The digital graphics involved in making a video game employ all the traditional forms of art: shape, color, design, lighting, style, sound, and music. Think about it: the formal aesthetic principles used by and expressed through video games are exactly the same as those used in other more traditional artistic mediums: images, conceptual art, film, poetry, and music. Can we seriously and consistently entertain the idea that video games, as a medium, cannot be art? Take Bioshock, a survival horror first-person shooter video game designed by Ken Levine and developed by 2k Boston. The game plays off of Ayn Rand's novel Atlas Shrugged: led by Andrew Ryan, industrialists, artists, and scientists have retreated from the world and built Rapture, a dystopian city at the bottom of the Atlantic. When the game begins, however, the city and its citizens have been corrupted by their own arrogance, as genetically manipulated splicers creep through the corridors and hallways of Rapture. It seems like all humanity has been lost, and it is the player's objective to kill Andrew Ryan and escape Rapture.
Early in the game the player-characer confronts Big Daddies and Little Sisters. The juxtaposition of the Little Sister, a cute little girl, with her monstrous protector is at once surprising, strange, and beautiful. It is here that we see the art of Bioshock first emerge. Players are confronted with rescuing the Little Sister or harvesting her; if you harvest her, you get double the ADAM, which enhances you abilities and makes you stronger. The obvious, rational choice to make is harvesting the, and Atlas, the leader of the revolution in the city, assures you the girl's are not human. He says: "Somebody went and turned a sweet baby girl into a monster. Whatever you thought about right and wrong on the surface, well that don't count for much down in Rapture." The choice seems obvious, as a gamer. But the choice, of course, is made harder by the Little Sister herself, who repeatedly calls you an "angel."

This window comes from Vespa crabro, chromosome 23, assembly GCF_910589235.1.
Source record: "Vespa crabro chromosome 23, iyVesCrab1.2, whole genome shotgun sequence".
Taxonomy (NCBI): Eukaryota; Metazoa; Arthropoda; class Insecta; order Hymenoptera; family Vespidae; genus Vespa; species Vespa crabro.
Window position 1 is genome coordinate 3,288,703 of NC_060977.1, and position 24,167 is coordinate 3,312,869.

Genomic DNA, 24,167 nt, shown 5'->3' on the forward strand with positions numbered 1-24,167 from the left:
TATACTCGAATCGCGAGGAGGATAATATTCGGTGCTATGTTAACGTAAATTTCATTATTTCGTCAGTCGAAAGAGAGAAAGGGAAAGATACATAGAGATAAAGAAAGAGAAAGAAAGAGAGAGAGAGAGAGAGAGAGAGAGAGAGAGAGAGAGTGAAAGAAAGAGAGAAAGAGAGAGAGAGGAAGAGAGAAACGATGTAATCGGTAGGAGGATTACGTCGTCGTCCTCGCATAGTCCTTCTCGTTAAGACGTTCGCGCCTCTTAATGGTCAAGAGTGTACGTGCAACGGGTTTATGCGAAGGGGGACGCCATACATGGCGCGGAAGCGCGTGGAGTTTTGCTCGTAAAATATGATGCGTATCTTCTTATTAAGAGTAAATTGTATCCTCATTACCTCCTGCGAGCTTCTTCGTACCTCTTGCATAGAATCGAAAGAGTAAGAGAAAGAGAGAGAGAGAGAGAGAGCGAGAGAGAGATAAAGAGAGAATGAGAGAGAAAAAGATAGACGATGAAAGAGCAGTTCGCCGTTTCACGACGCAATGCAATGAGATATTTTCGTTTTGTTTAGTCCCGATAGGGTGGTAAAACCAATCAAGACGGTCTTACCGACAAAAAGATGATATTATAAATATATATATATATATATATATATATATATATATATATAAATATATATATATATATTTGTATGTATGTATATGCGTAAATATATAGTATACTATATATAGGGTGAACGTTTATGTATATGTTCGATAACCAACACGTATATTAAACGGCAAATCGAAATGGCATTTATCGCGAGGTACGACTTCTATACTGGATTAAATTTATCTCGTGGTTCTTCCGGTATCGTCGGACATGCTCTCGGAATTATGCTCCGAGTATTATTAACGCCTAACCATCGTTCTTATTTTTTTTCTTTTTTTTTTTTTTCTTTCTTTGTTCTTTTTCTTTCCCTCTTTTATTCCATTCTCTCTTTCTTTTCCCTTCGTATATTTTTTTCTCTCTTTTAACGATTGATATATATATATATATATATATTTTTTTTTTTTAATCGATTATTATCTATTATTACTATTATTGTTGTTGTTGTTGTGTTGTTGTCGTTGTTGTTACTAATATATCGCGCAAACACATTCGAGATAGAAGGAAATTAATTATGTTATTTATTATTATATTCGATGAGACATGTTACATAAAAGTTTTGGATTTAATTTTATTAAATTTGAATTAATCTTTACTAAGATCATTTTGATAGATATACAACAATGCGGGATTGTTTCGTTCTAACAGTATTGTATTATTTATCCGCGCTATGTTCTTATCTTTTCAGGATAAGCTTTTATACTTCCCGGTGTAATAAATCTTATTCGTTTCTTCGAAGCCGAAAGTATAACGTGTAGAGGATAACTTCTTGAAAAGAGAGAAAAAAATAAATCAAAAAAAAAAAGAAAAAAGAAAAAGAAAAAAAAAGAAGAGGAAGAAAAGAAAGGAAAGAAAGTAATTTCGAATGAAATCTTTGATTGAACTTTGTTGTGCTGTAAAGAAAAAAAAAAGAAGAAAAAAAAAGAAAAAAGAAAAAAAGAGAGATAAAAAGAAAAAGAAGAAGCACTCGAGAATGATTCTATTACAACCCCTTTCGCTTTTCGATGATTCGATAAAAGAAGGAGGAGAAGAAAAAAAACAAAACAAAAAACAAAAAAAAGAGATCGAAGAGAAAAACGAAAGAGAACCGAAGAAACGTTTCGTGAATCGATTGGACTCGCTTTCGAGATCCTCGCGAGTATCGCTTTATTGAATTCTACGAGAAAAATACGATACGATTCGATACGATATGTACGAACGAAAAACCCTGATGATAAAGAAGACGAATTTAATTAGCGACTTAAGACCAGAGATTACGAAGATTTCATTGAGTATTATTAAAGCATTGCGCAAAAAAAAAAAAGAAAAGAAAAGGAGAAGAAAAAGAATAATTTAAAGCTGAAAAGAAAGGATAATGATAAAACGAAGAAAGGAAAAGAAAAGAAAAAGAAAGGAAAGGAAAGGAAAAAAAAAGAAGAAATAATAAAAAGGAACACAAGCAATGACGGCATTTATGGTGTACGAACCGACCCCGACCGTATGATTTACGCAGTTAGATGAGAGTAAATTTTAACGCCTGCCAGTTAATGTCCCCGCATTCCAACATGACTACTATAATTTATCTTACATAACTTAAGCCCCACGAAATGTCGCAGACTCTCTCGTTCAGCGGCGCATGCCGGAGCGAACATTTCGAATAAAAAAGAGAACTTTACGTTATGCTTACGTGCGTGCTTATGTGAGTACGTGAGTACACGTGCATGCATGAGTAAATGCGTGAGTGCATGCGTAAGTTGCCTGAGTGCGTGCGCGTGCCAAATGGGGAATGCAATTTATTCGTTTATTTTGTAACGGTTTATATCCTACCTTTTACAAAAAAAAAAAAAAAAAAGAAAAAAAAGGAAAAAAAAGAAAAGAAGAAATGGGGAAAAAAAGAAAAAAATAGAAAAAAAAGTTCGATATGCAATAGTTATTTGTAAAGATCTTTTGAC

Think about it: in Shakespeare's plays, the characters elicit our sympathy and pity and other emotional responses, but they are always passive emotions because we are not actually involved in the fiction. Bioshock choreographs scenes in which we play a central role, and hence, the emotions are directed towards ourselves, feeling either good or bad about what we do. What is so uncanny about this is that the self-directed emotions challenge our ability to play the game rationally. We allow "monsters" to defend themselves through appeals to our emotions. We experience emotions in the game in a new and suprising way, that itself is in dialogue with past works of art. The Big Daddies evoke fearfulness, the Little Sisters sympathy.
Each character and scene is designed to challenge our rationality and our emotions, as the game forces us to be active participants rather than distant observers. And the moral consequences of Little Sisters has barely been touched on yet. Notice that in most games, characters that elicit the sympathy and psychological response that Little Sisters do are completely absent. In fact, in most games, innocent women, children, and the elderly are usually not found. But in Bioshock, all are characters that force the players to make moral deliberations and reflections, which are themselves offset by their rational need to survive and escape and their emotional commitments. What is art, if not a fiction that explores all these aesthetic and philosophical elements and performs them in the viewer?
P.S.: I'm a big fan of the Bioshock series. Keep up the great work Mr. Levine!
Kemo D. 7